As I read, I felt like I was walking among the spires again. Things that the author describes I could recall seeing--or sometimes wonder why I hadn't paid much attention to them before. I kept revisiting it all. Black Spire Outpost is beautiful and full of detail. This book celebrates all that. It does take a couple too many tangents to describe ships and the First Order and things like that that we already have plenty of info about in the movie visual guides. I could have done without that content; it seemed like it was only there to bulk out the book. Otherwise, though, I had great fun, and would recommend this little piece for fellow fans of Black Spire Outpost. 

May the spires keep you. 

Monday, October 5, 2020

Dragons in the House

Sylvia has been wanting me to put up her favorite Bible verse, Psalm 148:7. Gotta love the King James Version for still using the word "dragon." (And if you find that this word delegitimizes the Bible, look up "dragon" in a pre-1950's dictionary. It only became a fantasy-only word in the last few decades. Which is why the King James Version, while my favorite in a lot of ways, is also fairly out of date as far as diction, and this is of course why they continue to make new Bible translations with more modern vocabulary.)

The little wooden plaque is from Michael's; it was less than two dollars after tax and it comes with the little hanging string, so it's a good buy for random projects like this. I liked that it was wood so that I could just add the painted text without needing to also paint the whole background. Sylvia seemed pleased with how it turned out.

Right now, it just hangs with Sylvia's lights. I did want it on the wall because it would also go well with the artwork I have there, but I'm not sure if I have the right space for it. The art is from Carolyn Schmitz of Prescott. She does these wonderful pieces of animals wearing jewelry and hats composed of desert elements: cactus pads, mesquite pods, devil's claw, rattlesnake rattles, scorpions, etc. Beautiful and silly at the same time. Classy whimsy, if you will. Perfect for someone who sticks up Bible verses about dragons above her bearded dragon's house. 

Saturday, October 3, 2020

Ghirardelli: Fall Assortment

Winding up my trio of Halloween chocolate candies is a set that is not specifically Halloween but simply fall-themed. Ghirardelli squares are a sturdy standby for any time of year, and usually any seasonal approach that Ghirardelli does is light. There are three flavors in here, two which are standard (Caramel and Fudge Caramel) and only one seasonal (Pumpkin Spice Caramel). Pumpkin Spice can of course take you all the way from September through November.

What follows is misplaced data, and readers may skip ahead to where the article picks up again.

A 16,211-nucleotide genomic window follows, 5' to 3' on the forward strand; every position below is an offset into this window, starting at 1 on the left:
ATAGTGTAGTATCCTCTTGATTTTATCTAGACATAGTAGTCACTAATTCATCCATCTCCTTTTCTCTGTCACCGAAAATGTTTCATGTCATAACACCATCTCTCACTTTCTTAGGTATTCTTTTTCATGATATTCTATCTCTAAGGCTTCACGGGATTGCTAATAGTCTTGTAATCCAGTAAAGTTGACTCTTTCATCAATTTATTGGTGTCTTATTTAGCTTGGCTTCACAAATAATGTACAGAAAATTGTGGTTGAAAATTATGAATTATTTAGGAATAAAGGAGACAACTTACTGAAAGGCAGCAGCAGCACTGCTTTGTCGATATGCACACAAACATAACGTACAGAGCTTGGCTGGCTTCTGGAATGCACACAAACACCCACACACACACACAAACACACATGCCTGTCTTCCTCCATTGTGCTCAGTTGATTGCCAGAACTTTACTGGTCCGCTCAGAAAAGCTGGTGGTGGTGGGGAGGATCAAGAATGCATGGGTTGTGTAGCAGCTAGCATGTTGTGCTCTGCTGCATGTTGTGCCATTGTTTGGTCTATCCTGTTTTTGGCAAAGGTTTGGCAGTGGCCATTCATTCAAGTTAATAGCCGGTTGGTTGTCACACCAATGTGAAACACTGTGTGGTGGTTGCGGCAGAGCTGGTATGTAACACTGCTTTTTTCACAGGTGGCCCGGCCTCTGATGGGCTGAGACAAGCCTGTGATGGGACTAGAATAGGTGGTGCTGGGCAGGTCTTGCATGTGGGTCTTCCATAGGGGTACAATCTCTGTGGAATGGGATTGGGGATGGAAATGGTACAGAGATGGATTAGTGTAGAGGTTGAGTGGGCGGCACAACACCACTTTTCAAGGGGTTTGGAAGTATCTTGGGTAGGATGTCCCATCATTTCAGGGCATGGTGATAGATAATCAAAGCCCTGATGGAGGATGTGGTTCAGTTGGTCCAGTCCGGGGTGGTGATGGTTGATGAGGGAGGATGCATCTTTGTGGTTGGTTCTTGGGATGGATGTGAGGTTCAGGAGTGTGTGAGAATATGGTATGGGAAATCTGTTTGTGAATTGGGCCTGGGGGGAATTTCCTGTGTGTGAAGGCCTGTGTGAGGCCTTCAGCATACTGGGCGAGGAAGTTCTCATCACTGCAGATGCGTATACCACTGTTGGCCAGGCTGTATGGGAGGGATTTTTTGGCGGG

On one hand, this would also seem not to be a Halloween bag because who would want to give away Ghirardelli squares or even put them in your Halloween candy bowl--they're too expensive, right? But they fall right in between the prices of the other two. So yes, this is more expensive than a bag of KitKats, but still at a standard price for its genre, shall we say. If you use the Nutrition Facts to estimate, there should be 14 squares in here, which would be 34 cents each; again, I don't know if I somehow miscounted out of daftness, but I only counted 13, which would be 36 each (I paid about $4.79 for the bag). So if you're doing maybe a mini trick-or-treating event just for your family or keeping them in your candy bowl, the price isn't unreasonable.

This is the least decorated bag of the three. A rich brown color and some leaves, pumpkins, and acorns in the corners make up the whole of the theming, and there is nothing on the individual wrappers. While this is consistent with Ghirardelli's usual style, I do wish they had at least decorated the Pumpkin Spice Caramel wrappers differently. Maybe a couple pumpkins on there? Or at least a different color to distinguish them from the Fudge Caramels.

Those Fudge Caramels were the ones I started with. It's milk chocolate filled with caramel that tastes more strongly of vanilla than you might normally get in a caramel. It's a sweet, confection treat. The plain Caramel has more of a standard caramel flavor. Ghirardelli's caramel is soft but also not quite free-flowing or liquid; it's a nice balance between the two approaches. It's good, I say with a shrug.

What we're really all here for is the Pumpkin Spice Caramel. If they weren't going to do other fall flavors, as well (maybe apple cider), they could have just made the whole bag Pumpkin Spice. That's what people are after, anyway. That is, I'm after it because it's the seasonal flavor. Normally I'm not too much into the pumpkin spice craze.

There is already a pumpkin spice aroma even before biting in. When you do, you'll find a caramel base pretty much the same as the regular one, except that is infused with that distinctive pumpkin spice flavor. I taste cloves and cinnamon and ginger and maybe cardamom--the usual suspects. It's nice. As I've alluded to before, these are some of the same pieces you would use for chai tea and I do much enjoy a good chai. It's all nice and warm and sweet. In fact, the sweetness of the milk chocolate helps to ground the spices in the way that sugar and milk would in a chai latte. The caramel makes for a good base, as well.